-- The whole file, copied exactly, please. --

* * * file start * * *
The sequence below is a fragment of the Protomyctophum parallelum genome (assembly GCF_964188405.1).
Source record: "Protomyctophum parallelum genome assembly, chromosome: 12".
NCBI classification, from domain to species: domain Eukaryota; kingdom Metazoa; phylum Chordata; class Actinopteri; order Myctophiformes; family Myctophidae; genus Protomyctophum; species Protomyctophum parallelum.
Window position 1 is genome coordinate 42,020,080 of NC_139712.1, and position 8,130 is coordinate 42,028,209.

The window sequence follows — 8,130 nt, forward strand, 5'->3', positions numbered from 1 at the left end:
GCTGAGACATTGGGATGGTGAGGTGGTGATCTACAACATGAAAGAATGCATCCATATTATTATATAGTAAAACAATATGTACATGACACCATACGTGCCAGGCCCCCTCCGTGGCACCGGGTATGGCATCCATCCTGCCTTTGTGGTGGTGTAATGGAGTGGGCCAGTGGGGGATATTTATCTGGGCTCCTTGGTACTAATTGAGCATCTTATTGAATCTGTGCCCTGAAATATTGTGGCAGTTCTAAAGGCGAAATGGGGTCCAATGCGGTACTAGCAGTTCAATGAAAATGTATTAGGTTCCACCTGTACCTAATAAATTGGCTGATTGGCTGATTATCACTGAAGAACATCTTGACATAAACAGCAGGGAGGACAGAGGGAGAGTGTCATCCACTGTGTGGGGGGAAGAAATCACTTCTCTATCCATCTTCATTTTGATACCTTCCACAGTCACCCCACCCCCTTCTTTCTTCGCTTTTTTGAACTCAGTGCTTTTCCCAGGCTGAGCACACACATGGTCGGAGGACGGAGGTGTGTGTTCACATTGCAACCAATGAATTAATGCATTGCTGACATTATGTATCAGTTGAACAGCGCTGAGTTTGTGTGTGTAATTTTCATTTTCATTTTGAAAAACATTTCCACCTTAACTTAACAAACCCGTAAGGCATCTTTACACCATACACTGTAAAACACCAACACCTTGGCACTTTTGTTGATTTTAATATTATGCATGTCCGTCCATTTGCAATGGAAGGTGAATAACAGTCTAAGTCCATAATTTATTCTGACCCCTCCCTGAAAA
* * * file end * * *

The sequence below is a fragment of the Protomyctophum parallelum genome (assembly GCF_964188405.1).
Source record: "Protomyctophum parallelum genome assembly, chromosome: 12".
NCBI classification, from domain to species: domain Eukaryota; kingdom Metazoa; phylum Chordata; class Actinopteri; order Myctophiformes; family Myctophidae; genus Protomyctophum; species Protomyctophum parallelum.
Window position 1 is genome coordinate 42,020,080 of NC_139712.1, and position 8,130 is coordinate 42,028,209.

The window sequence follows — 8,130 nt, forward strand, 5'->3', positions numbered from 1 at the left end:
GCTGAGACATTGGGATGGTGAGGTGGTGATCTACAACATGAAAGAATGCATCCATATTATTATATAGTAAAACAATATGTACATGACACCATACGTGCCAGGCCCCCTCCGTGGCACCGGGTATGGCATCCATCCTGCCTTTGTGGTGGTGTAATGGAGTGGGCCAGTGGGGGATATTTATCTGGGCTCCTTGGTACTAATTGAGCATCTTATTGAATCTGTGCCCTGAAATATTGTGGCAGTTCTAAAGGCGAAATGGGGTCCAATGCGGTACTAGCAGTTCAATGAAAATGTATTAGGTTCCACCTGTACCTAATAAATTGGCTGATTGGCTGATTATCACTGAAGAACATCTTGACATAAACAGCAGGGAGGACAGAGGGAGAGTGTCATCCACTGTGTGGGGGGAAGAAATCACTTCTCTATCCATCTTCATTTTGATACCTTCCACAGTCACCCCACCCCCTTCTTTCTTCGCTTTTTTGAACTCAGTGCTTTTCCCAGGCTGAGCACACACATGGTCGGAGGACGGAGGTGTGTGTTCACATTGCAACCAATGAATTAATGCATTGCTGACATTATGTATCAGTTGAACAGCGCTGAGTTTGTGTGTGTAATTTTCATTTTCATTTTGAAAAACATTTCCACCTTAACTTAACAAACCCGTAAGGCATCTTTACACCATACACTGTAAAACACCAACACCTTGGCACTTTTGTTGATTTTAATATTATGCATGTCCGTCCATTTGCAATGGAAGGTGAATAACAGTCTAAGTCCATAATTTATTCTGACCCCTCCCTGAAAA